I experience eating lunch like watching a politically charged documentary
Guest blog by Jamie Woodworth
Senior, Environmental Studies & Women's Studies double major
University of Colorado Boulder
OK, I’m not walking off this campus with a mouthful of equations or a lab coat draped over my shoulders. Not that I couldn’t if I wanted to. But too much flak is given to the value of a degree in liberal arts; particularly, to the value of a degree that is built upon publications like, “The BITCH Manifesto” and “Rights and Animal Welfare.”
Indeed, I am walking out these doors with a profound knowledge of oppression, justice, and an understanding of my own role in this world.
It makes me wonder why my college education isn’t the standard for everyone’s high school education?
It’s unfathomable to me now that when I was 18, I didn’t understand the concept of “institutions” or “social construction” or non-point source pollution. I could have entered the workforce at that impressionable age still thinking that it was culturally permissible to see Miley Cyrus “twerk” on camera, not think twice about Michelle Obama’s arms, or buy into Monsanto’s glorified corn agenda. My development as an informed citizen and individual would have been offset by years. These are things people need to know, need to carry with them in every day life.
Swallowing the culture pill sedates you. And it’s hard to know what you want when you’re asleep. I feel more empowered and ready to take the reigns of leadership than I ever have in my life—because my education has lit my torch.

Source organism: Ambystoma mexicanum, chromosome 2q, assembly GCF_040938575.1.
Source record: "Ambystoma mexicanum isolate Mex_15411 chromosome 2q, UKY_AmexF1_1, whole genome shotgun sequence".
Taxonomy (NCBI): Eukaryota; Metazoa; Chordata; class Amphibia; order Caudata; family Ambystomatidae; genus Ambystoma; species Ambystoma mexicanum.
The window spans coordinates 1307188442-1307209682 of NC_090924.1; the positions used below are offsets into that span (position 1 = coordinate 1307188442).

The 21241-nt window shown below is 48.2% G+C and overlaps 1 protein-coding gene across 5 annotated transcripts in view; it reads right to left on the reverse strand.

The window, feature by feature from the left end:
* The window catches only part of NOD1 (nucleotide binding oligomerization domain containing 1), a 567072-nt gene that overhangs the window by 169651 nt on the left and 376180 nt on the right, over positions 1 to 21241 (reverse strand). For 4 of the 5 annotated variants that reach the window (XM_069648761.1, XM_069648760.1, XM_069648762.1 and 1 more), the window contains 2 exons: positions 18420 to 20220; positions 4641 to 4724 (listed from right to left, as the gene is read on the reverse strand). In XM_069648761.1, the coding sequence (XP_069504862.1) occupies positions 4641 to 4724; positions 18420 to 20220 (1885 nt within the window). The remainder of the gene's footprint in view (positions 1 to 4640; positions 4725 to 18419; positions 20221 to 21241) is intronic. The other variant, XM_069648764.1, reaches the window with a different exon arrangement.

But to address the crux of my argument, I have to point to the commonality between the environment and gender studies:
- Environmental studies paints a picture of exploitation and value. This is cast in the light of economics, science, and society. The explicit facts about resource management and pollution convey an implicit ethic of mindfulness. Walking through life you see civilization through a filter of skepticism. I experience eating lunch like watching a politically charged documentary. I can see the factories spilling toxic effluent from the opalescent kernels in my chili, the laborers in China that pulled my plate out of the mouth of a sputtering utensil machine, and the CO2 blooming out of the unholy tailpipe of the truck that towed it all to me.
- Women and Gender studies put it in context. When you relate the feminization of poverty to environmental problems, you see who suffers, and why. Who bore the pain of the Bhopal factory collapse? The majority female workforce. Who is least likely to have access to healthy food in (God bless) America? The single mothers who can’t maneuver their hand onto the bottom rungs of the opportunity ladder—the women who can’t even afford a “bootstrap” to pull up.
My education has let me see the unity in oppression. If you’re a feminist, you have to be an environmentalist, an activist and all those great “-ists” staggered on the battlefield. If we don’t consolidate, we’ll lose sight of each other. Because all subordination is the same, every depression is an impression of the same thumbprint. We’re all warriors under the same invisible hand.
I support women, I support men, I support the planet, demilitarization, good food, and condoms made of recycled plastic.
[My thanks again for the hundreds of kind messages, calls, card, and emails I have received during my sabbatical--and for great folks like Jamie Woodworth, Mike Kensler and others that have contributed excellent guest blogs. Comments below or privately to the author are welcome. I am happy to forward email messages to Jamie. -Dave]